Builder proposes 50-lot subdivision on U.S. 31


A local developer has plans to build a nearly 50-lot housing addition just south of Seymour city limits.

Chad Goecker with Goecker Construction of Seymour received approval from the Seymour Plan Commission last week for a land use variance to develop 19.8 acres in the 3000 block of North U.S. 31. The property, which lies within the city’s two-mile fringe jurisdiction, is zoned R-S (residential suburban).

Goecker is requesting the variance for lot sizes.

“I believe the smallest lot size we have laid out is 90 by 105 feet,” he said. About half of the 48 lots will be that size, which is smaller than the city’s current lot size requirements, he said.

Commissioners voted 10-0 to approve the request with Bernie Hauersperger abstaining due to providing engineering services for the project through FBPH Inc.

The request now goes to the board of zoning appeals on June 23 for final approval.

Sue McKain, who lives in the Greendale subdivision, south of the proposed development, said she has concerns about how the development will impact the area.

“We already have drainage issues with water, so building all those homes over there may make worse drainage for us,” she said.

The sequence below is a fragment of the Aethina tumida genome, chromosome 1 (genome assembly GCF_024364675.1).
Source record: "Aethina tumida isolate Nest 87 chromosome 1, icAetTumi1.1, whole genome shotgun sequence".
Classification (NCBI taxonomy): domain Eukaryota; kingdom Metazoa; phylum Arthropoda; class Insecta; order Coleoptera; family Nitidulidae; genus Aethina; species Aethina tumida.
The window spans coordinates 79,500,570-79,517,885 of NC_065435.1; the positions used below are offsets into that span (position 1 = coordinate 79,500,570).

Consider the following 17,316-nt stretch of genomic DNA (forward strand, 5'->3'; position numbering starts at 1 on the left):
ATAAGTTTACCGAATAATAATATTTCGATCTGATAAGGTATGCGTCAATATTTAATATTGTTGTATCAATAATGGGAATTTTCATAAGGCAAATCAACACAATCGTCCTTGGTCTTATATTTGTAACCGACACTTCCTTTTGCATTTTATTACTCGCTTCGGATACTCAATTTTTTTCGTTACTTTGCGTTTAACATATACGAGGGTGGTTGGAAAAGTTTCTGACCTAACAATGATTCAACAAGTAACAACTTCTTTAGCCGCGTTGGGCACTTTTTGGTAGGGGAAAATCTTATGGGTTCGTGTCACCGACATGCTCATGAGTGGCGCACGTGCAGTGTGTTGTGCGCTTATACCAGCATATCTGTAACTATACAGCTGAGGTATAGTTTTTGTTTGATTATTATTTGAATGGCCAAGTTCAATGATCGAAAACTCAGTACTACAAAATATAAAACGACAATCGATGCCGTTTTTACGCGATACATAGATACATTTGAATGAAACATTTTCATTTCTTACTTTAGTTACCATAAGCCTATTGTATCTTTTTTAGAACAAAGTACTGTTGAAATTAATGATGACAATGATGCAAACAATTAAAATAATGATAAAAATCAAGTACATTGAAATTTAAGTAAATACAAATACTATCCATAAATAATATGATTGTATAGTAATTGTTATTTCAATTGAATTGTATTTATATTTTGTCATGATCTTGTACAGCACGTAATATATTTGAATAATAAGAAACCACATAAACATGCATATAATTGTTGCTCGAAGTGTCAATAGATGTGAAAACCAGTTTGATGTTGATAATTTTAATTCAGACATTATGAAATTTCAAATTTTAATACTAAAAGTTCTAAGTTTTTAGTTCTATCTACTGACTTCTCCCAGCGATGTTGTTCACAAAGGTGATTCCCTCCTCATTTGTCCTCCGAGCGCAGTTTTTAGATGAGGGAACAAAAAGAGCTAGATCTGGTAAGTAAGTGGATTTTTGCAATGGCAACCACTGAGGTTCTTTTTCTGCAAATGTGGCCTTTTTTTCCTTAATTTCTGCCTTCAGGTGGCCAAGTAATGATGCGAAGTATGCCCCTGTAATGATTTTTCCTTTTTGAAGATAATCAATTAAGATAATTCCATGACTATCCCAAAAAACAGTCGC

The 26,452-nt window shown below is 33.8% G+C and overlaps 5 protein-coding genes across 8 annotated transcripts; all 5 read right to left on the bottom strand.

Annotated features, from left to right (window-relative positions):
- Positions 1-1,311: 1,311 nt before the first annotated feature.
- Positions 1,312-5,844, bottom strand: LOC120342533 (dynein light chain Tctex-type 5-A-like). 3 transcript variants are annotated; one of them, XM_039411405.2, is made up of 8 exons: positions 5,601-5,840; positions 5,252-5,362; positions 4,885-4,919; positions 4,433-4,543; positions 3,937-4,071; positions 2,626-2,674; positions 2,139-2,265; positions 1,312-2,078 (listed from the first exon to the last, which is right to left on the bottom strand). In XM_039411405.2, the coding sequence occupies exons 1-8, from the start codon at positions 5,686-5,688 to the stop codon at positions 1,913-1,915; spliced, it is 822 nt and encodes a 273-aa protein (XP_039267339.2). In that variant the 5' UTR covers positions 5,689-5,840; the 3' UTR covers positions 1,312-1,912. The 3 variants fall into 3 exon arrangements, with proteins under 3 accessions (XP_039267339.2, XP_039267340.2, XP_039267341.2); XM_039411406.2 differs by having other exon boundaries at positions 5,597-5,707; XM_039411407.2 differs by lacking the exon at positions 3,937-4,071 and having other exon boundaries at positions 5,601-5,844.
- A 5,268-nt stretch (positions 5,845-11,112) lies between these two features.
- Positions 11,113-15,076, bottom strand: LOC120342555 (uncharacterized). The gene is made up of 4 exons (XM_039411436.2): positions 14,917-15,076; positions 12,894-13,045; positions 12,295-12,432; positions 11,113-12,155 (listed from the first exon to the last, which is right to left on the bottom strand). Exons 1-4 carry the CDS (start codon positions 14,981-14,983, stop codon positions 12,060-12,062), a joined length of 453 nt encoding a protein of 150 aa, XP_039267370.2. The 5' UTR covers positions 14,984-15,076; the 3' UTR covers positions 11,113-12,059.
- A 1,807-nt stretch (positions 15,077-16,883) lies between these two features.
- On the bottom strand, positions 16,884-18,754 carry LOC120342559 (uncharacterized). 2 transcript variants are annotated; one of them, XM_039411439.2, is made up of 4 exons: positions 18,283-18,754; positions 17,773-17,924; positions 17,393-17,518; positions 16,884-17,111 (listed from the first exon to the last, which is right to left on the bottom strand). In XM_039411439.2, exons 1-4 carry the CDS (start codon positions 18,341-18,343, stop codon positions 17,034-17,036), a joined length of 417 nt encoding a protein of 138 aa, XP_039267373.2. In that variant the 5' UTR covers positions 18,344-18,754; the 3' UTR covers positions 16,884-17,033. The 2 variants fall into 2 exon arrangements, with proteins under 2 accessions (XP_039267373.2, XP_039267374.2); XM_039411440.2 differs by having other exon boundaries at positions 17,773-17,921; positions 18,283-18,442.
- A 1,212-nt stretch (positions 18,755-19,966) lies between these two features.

Goecker agreed the area does not drain well, but said the development would include at least two retention ponds and would meet the city’s code requirements for drainage.

County commissioner Bob Gillaspy, who also attended the meeting, said the county is looking into making some repairs to the storm water system in the area that should help out Greendale residents.

McKain also wanted to know if the homes would be occupied by low-income residents.

“If you have low-income homes and that many of them, it’s going to bring our crime rate up,” she said. “Where we’re at right now, we don’t have hardly anything, so I’m concerned about that.”

Goecker said the homes would be 1,400 to 1,600 square feet in size with brick fronts. The price point for buyers likely will be around $175,000.

If the homes are for families, McKain said the increase in the number of children could overwhelm the school district. Young students who live in the proposed subdivision likely would attend Margaret R. Brown Elementary School.

“Brown School is already crowded,” she said. “I used to substitute teach over there and they actually have classes in trailers in their school yard, so that’s something to think about.”

Such an increase in the number of students could lead the school corporation to have to raise taxes in order to add on to the school, she added.

The increase in traffic is another of McKain’s concerns.

“When the interstate closes down, we can hardly get on and off 31 because of traffic, because that’s the only place they have to go,” she said. “It’s terrible.”

She also worries that the existing sewer system would be overburdened by the additional homes.

“The lines out there right now are at capacity,” she said. “They can’t hold anything else. So what’s going to happen with those? All of this is something you really need to consider. I know some of this may seem really petty, but it’s concerning us as homeowners that are going to be adjacent to it.”

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